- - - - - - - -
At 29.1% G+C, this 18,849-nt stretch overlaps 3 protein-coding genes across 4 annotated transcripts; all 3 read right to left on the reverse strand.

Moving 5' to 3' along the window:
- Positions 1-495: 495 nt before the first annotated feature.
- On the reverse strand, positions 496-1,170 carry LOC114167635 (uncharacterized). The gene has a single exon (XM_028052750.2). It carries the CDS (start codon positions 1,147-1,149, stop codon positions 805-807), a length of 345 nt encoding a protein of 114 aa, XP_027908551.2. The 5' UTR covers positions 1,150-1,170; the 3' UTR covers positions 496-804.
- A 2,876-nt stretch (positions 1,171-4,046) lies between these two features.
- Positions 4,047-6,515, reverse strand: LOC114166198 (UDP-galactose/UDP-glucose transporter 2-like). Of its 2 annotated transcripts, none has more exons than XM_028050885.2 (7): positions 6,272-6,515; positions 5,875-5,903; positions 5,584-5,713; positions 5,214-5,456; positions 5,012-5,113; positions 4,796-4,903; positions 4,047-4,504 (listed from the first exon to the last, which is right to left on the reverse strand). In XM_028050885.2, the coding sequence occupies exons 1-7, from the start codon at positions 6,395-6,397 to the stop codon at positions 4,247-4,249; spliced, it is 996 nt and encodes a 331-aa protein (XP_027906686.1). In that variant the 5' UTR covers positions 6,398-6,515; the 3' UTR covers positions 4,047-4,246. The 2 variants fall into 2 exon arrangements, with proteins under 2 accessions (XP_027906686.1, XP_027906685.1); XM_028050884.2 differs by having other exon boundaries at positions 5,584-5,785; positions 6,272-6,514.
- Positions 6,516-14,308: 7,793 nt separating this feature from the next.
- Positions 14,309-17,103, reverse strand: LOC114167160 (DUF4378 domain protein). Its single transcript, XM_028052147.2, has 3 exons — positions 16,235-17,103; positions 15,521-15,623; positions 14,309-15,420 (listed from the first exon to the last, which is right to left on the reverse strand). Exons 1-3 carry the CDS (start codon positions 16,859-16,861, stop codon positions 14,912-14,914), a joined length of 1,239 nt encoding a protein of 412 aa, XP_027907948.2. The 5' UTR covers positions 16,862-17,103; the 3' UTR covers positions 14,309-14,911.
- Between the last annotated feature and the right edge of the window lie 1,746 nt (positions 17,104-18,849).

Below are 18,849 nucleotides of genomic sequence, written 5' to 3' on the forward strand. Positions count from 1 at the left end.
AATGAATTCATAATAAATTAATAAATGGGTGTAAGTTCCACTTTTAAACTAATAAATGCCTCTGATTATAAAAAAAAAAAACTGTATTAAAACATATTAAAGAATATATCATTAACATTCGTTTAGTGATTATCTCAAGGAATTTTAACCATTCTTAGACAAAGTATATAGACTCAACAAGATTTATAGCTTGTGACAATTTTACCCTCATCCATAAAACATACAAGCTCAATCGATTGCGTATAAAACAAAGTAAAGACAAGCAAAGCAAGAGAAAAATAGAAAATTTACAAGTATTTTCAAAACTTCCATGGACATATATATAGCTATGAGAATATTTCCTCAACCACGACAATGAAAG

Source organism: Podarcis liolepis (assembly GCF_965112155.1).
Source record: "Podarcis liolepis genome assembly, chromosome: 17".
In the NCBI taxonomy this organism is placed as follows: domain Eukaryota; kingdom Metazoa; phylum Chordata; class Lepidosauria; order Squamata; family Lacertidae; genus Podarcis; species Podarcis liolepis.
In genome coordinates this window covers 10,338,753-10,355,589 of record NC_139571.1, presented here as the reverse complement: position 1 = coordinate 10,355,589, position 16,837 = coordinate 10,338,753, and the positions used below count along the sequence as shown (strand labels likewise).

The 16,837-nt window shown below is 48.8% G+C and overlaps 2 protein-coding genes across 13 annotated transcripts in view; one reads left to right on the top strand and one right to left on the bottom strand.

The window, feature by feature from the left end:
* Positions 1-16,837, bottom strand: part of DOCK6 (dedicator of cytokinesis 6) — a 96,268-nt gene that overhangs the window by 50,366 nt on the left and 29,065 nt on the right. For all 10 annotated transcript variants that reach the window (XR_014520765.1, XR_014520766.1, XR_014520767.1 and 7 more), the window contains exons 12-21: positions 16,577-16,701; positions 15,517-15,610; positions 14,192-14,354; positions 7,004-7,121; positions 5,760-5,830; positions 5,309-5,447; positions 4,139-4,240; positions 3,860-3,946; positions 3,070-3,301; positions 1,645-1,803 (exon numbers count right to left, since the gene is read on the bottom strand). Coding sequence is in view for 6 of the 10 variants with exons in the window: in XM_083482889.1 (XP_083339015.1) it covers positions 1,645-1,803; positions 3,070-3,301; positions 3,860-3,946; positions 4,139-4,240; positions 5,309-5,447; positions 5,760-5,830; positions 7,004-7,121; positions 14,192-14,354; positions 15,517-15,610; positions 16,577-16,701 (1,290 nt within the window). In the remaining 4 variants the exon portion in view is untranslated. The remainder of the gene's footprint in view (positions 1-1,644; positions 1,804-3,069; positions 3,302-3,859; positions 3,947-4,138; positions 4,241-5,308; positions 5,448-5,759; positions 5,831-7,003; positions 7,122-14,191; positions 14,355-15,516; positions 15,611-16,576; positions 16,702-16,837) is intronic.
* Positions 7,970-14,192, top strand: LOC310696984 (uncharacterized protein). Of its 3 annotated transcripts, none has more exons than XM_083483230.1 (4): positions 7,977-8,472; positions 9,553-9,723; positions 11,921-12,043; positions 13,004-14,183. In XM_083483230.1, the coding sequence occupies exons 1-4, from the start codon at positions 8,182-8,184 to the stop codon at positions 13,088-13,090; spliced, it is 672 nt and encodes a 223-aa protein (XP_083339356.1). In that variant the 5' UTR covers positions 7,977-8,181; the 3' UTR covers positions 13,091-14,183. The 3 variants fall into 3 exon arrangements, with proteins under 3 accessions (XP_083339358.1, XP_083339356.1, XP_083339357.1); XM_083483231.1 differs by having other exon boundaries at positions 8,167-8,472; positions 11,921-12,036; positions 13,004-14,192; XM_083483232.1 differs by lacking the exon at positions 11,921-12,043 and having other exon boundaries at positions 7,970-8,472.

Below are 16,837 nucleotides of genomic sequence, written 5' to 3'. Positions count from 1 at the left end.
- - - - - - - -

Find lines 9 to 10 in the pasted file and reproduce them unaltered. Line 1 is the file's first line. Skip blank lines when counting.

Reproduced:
- Between the last annotated feature and the right edge of the window lie 1,746 nt (positions 17,104-18,849).

Below are 18,849 nucleotides of genomic sequence, written 5' to 3' on the forward strand. Positions count from 1 at the left end.